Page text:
NEWS: Iranians grab attention; Hormuz incident produces brief blip in the markets

U.S. describes confrontation with Iranian boats

uss-hopper.jpgOne Defense Department official, who spoke on the condition of anonymity to describe early reports from the Navy’s regional headquarters in Bahrain, said that the Iranian boats made a radio threat that the American ships would explode.

“The five Iranian fast boats essentially came in and charged the ships,” the Defense Department official said. The verbal warnings heard in English over the internationally recognized bridge-to-bridge radio channel said, “I am coming at you, and you will explode in a few minutes,” the official said.

A few minutes later, one of the Iranian boats placed two white boxes, possibly meant to be taken for mines, in the wake of one of the Navy ships, which caused another of the American vessels to take evasive action.

“Whether they’re just testing us to learn about our procedures, or actually trying to initiate an incident, we don’t know,” the official said.

The five fast boats were identified by Defense Department officials as belonging to Iran’s Islamic Revolutionary Guards Corps. Traditionally, the Revolutionary Guards’ maritime forces have operated in a far more hostile manner than the regular Iranian Navy.

“We have found in the past that the regular Iranian Navy was a courteous and professional organization, and our relations are as we would have with any other navy in the world,” said one Pentagon official who has studied the issue. “The I.R.G.C. Navy has a tendency to act in these unprofessional ways, and to be very provocative at times.”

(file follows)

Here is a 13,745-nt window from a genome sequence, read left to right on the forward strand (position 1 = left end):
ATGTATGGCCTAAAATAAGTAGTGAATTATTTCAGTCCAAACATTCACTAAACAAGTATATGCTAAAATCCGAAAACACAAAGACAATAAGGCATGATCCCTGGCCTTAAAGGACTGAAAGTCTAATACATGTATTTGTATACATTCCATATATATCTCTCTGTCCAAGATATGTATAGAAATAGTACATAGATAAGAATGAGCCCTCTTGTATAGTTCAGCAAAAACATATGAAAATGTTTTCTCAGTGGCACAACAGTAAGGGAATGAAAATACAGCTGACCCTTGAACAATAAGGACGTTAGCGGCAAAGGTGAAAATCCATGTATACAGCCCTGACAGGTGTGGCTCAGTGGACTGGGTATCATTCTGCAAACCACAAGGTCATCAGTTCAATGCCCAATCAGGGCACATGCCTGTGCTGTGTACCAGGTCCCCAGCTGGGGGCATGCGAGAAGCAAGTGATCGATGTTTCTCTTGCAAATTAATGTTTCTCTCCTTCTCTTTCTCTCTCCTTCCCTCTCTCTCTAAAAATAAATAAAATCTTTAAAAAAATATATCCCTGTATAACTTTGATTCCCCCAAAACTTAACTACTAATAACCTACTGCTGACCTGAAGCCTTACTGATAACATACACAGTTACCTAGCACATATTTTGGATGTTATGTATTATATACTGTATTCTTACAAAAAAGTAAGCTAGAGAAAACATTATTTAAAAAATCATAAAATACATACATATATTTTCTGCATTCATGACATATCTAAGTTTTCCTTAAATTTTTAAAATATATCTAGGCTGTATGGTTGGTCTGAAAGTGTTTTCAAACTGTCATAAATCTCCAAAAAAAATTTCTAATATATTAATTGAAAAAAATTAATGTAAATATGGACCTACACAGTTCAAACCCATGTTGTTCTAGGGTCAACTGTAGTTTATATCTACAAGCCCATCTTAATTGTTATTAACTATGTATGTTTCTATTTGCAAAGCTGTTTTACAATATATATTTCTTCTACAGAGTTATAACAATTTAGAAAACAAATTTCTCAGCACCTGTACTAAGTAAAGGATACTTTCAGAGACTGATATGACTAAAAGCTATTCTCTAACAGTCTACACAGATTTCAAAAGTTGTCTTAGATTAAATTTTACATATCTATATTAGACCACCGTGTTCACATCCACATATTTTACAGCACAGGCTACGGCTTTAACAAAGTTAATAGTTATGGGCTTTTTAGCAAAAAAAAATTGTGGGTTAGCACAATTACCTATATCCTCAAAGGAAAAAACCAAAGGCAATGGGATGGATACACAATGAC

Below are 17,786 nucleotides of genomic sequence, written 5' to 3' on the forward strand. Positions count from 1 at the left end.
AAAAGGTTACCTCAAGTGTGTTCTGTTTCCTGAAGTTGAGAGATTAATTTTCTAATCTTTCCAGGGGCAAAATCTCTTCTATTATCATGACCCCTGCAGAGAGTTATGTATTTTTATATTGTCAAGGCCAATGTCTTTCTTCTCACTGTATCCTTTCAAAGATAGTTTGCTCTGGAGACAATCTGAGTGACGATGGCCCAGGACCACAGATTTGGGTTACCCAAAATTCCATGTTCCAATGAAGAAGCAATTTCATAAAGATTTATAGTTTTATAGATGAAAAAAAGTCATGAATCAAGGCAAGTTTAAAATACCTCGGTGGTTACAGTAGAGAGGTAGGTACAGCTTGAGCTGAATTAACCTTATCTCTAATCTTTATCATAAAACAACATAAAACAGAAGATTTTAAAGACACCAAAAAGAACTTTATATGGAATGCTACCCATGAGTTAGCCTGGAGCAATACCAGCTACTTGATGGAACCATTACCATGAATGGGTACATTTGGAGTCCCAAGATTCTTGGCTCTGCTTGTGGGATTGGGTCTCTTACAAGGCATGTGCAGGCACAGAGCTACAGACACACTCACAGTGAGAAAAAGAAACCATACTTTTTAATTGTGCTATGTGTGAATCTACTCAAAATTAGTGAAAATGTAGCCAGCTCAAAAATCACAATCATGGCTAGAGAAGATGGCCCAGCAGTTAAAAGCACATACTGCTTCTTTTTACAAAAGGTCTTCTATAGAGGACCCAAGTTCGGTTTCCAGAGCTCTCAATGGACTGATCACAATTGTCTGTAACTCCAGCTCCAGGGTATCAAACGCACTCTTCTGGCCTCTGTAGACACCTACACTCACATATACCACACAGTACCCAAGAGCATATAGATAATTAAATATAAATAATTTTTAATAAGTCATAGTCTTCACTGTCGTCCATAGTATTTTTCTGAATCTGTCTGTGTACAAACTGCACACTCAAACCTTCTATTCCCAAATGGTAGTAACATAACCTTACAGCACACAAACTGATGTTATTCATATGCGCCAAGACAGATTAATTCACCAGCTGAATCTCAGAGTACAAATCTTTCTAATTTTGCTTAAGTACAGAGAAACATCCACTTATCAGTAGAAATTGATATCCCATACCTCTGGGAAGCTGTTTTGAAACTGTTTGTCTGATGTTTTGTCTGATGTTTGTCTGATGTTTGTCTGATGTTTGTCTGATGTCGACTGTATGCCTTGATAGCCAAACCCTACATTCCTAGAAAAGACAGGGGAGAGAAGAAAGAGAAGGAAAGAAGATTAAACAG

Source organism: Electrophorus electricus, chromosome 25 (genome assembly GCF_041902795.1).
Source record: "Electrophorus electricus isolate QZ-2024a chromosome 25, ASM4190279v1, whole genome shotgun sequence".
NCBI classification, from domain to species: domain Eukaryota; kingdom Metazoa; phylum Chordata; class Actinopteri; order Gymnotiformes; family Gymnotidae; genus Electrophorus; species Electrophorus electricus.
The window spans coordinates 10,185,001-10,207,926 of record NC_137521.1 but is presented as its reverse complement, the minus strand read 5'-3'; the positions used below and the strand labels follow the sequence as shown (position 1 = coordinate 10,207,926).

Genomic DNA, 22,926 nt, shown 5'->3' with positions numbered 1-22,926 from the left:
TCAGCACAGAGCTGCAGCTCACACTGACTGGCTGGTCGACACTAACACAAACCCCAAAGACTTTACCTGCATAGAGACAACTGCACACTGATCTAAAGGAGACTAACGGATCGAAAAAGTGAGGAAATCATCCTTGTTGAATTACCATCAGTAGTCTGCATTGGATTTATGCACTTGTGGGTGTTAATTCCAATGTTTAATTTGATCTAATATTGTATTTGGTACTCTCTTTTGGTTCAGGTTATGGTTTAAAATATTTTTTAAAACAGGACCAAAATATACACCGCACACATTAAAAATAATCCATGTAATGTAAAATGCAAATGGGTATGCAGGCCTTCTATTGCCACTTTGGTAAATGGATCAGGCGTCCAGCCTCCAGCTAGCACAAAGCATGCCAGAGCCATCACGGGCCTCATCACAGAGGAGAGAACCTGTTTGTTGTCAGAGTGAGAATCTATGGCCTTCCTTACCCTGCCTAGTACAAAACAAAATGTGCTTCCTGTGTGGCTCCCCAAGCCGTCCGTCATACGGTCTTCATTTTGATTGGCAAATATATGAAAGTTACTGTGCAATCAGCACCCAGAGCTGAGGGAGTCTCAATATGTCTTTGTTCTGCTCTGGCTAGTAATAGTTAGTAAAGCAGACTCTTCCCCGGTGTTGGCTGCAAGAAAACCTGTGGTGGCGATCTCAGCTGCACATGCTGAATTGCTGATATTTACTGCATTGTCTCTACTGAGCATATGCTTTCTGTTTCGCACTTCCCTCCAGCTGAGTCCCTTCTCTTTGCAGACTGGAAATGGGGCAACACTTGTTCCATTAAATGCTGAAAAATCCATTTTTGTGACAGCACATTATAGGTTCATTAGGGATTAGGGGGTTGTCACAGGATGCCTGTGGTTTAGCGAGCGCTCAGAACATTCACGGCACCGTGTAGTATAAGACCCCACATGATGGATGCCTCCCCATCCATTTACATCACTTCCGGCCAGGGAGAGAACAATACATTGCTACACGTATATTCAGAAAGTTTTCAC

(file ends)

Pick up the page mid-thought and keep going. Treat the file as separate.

Last March, Revolutionary Guards sailors captured 15 British sailors in waters the British insisted were international, and held them for nearly two weeks. [complete article]

Hotdogs and brinkmanship

There’s a fair bit of speculation on Iranian motives today, from Blake Hounsell wondering if the IRGC commanders are doing some oil-market speculating to talk of a “Gulf of Tonkin” exersize and the inevitable Rightwing calls to bomb, bomb, bomb Iran. Others see this incident as being connected to the US nomination races (no, really – everything is about the races for some folk) or to Bush’s Mid-East visit.

While the latter is the most likely if this event – not unusual except for one Iranian redneck on a radio – was deliberately singled out for orders to that effect by some senior commander, I’m going with Dave Schuler’s take – dumb hotdogs playing brinkmanship games.

I think it’s more likely that it’s just a bunch of IRG’s horsing around, taunting the Great Satan. You can’t peddle that sort of stuff for a generation or more without it having some effects.

On both sides, Dave. [complete article]

Diplomatic two-step in Iran

Tehran in recent days reshuffled its diplomatic team in key Middle East posts. It has cut short the tenure of its ambassador to Syria after just a two-year stint, replacing him with another hard-core loyalist of President Mahmoud Ahmadinejad. The Tehran government has also announced the departure of its point man on Iraq to a post in far-flung Japan.

The moves have sparked speculation that Ahmadinejad wants more control over the country’s foreign policy on Iraq and Lebanon.

But they could also just be complicated maneuvers to consolidate power within the ruling elite’s treacherous factional politics. [complete article]

Oil shrugs off Iran-US bounce, falls below $97

Oil fell more than $1 to below $97 a barrel on Monday, handing back gains triggered by reports of fresh tensions between Iran and the United States. [complete article]

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One thought on “NEWS: Iranians grab attention; Hormuz incident produces brief blip in the markets

  1. Patrick Cummins

    The NY Times is reporting today that with the release of the NIE, and the receding threat of a US attack, President Ahmadinejad is falling distinctly out of favour with Ayatollah Khamenei, mainly due to his failed economic policies. So is it now too much to believe that this naval incident is an attempt by one faction within Iran’s government to raise tensions with the U.S.? Those tensions have always benefitted the hardline faction centred around Pres. Ahmadinejad and the Revolutionary Guards.

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